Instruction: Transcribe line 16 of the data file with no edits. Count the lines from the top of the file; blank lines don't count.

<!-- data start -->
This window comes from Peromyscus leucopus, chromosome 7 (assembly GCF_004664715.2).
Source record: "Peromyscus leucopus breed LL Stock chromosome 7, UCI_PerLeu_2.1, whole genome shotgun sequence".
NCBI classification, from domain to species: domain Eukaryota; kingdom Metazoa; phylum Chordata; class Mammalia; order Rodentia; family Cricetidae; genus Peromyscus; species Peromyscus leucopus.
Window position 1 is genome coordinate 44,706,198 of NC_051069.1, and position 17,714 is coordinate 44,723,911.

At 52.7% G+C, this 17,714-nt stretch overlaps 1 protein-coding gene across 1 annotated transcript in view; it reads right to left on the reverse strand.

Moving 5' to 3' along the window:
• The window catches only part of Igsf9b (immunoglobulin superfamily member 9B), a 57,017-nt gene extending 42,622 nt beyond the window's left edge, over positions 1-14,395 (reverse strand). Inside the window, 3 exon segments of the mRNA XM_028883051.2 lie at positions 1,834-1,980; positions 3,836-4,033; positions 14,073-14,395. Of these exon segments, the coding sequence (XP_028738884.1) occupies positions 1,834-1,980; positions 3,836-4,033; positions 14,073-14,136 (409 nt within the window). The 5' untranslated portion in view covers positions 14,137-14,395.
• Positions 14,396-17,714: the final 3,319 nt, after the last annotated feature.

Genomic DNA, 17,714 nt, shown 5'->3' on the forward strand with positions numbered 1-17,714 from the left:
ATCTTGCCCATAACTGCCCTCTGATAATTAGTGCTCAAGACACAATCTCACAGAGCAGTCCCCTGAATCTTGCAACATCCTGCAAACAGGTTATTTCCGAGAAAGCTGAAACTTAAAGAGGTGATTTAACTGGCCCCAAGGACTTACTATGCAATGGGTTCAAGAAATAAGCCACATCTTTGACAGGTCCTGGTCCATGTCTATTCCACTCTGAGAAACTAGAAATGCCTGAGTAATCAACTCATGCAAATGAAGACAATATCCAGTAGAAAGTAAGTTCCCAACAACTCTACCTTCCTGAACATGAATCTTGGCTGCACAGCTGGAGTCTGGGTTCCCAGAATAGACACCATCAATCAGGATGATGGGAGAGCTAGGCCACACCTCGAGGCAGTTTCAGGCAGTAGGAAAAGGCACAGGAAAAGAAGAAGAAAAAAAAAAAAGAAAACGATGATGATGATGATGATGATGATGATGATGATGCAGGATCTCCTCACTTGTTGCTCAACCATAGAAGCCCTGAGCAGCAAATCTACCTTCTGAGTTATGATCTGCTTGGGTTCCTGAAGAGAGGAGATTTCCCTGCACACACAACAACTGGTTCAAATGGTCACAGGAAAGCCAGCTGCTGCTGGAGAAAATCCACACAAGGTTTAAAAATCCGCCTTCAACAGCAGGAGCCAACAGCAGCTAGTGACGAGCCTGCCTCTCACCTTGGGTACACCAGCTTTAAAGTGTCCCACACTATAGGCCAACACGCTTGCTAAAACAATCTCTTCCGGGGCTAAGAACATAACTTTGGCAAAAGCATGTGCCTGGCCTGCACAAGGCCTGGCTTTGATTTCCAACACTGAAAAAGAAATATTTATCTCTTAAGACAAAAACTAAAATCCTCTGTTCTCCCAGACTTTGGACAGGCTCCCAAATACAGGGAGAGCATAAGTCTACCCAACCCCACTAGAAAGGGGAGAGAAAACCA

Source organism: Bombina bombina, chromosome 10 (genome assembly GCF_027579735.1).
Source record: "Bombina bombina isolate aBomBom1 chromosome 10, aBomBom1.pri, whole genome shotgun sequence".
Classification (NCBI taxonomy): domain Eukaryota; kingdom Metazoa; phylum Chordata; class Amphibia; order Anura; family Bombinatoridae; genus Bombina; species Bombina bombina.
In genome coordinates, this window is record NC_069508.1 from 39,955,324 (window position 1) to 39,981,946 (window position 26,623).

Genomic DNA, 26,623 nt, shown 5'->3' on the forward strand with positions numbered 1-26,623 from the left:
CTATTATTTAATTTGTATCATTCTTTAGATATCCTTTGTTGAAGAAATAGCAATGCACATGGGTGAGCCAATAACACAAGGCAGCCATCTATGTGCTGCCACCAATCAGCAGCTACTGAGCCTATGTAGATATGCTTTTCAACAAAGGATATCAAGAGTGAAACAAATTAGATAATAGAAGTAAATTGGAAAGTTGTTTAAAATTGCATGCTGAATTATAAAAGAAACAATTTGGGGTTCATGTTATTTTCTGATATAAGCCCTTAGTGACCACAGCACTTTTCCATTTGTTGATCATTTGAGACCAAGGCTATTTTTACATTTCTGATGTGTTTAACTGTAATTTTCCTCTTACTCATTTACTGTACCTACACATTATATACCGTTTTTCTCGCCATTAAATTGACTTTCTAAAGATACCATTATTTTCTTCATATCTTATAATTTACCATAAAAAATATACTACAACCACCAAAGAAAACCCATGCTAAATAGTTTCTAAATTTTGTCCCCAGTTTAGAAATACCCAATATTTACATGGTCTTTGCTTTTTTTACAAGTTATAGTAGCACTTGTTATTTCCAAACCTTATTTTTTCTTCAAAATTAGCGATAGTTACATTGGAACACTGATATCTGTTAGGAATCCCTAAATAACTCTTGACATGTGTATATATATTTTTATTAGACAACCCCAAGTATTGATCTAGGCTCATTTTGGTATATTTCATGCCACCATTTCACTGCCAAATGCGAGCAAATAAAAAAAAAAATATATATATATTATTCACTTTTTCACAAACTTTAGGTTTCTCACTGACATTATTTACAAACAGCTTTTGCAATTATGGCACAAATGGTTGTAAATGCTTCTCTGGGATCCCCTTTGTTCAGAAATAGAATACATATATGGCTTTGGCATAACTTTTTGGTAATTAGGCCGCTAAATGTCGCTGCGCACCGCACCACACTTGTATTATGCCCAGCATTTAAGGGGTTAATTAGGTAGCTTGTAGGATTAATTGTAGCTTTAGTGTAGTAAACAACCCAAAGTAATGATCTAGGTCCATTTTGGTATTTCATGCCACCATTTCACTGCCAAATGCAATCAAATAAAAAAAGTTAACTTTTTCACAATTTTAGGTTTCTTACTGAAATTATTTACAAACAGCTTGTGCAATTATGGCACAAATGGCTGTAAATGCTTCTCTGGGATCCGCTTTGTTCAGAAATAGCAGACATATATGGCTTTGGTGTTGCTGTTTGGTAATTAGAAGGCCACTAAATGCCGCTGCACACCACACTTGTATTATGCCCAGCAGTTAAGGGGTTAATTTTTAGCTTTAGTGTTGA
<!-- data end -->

CTATTATTTAATTTGTATCATTCTTTAGATATCCTTTGTTGAAGAAATAGCAATGCACATGGGTGAGCCAATAACACAAGGCAGCCATCTATGTGCTGCCACCAATCAGCAGCTACTGAGCCTATGTAGATATGCTTTTCAACAAAGGATATCAAGAGTGAAACAAATTAGATAATAGAAGTAAATTGGAAAGTTGTTTAAAATTGCATGCTGAATTATAAAAGAAACAATTTGGGGTTCATGTTATTTTCTGATATAAGCCCTTAGTGACCACAGCACTTTTCCATTTGTTGATCATTTGAGACCAAGGCTATTTTTACATTTCTGATGTGTTTAACTGTAATTTTCCTCTTACTCATTTACTGTACCTACACATTATATACCGTTTTTCTCGCCATTAAATTGACTTTCTAAAGATACCATTATTTTCTTCATATCTTATAATTTACCATAAAAAATATACTACAACCACCAAAGAAAACCCATGCTAAATAGTTTCTAAATTTTGTCCCCAGTTTAGAAATACCCAATATTTACATGGTCTTTGCTTTTTTTACAAGTTATAGTAGCACTTGTTATTTCCAAACCTTATTTTTTCTTCAAAATTAGCGATAGTTACATTGGAACACTGATATCTGTTAGGAATCCCTAAATAACTCTTGACATGTGTATATATATTTTTATTAGACAACCCCAAGTATTGATCTAGGCTCATTTTGGTATATTTCATGCCACCATTTCACTGCCAAATGCGAGCAAATAAAAAAAAAAATATATATATATTATTCACTTTTTCACAAACTTTAGGTTTCTCACTGACATTATTTACAAACAGCTTTTGCAATTATGGCACAAATGGTTGTAAATGCTTCTCTGGGATCCCCTTTGTTCAGAAATAGAATACATATATGGCTTTGGCATAACTTTTTGGTAATTAGGCCGCTAAATGTCGCTGCGCACCGCACCACACTTGTATTATGCCCAGCATTTAAGGGGTTAATTAGGTAGCTTGTAGGATTAATTGTAGCTTTAGTGTAGTAAACAACCCAAAGTAATGATCTAGGTCCATTTTGGTATTTCATGCCACCATTTCACTGCCAAATGCAATCAAATAAAAAAAGTTAACTTTTTCACAATTTTAGGTTTCTTACTGAAATTATTTACAAACAGCTTGTGCAATTATGGCACAAATGGCTGTAAATGCTTCTCTGGGATCCGCTTTGTTCAGAAATAGCAGACATATATGGCTTTGGTGTTGCTGTTTGGTAATTAGAAGGCCACTAAATGCCGCTGCACACCACACTTGTATTATGCCCAGCAGTTAAGGGGTTAATTTTTAGCTTTAGTGTTGA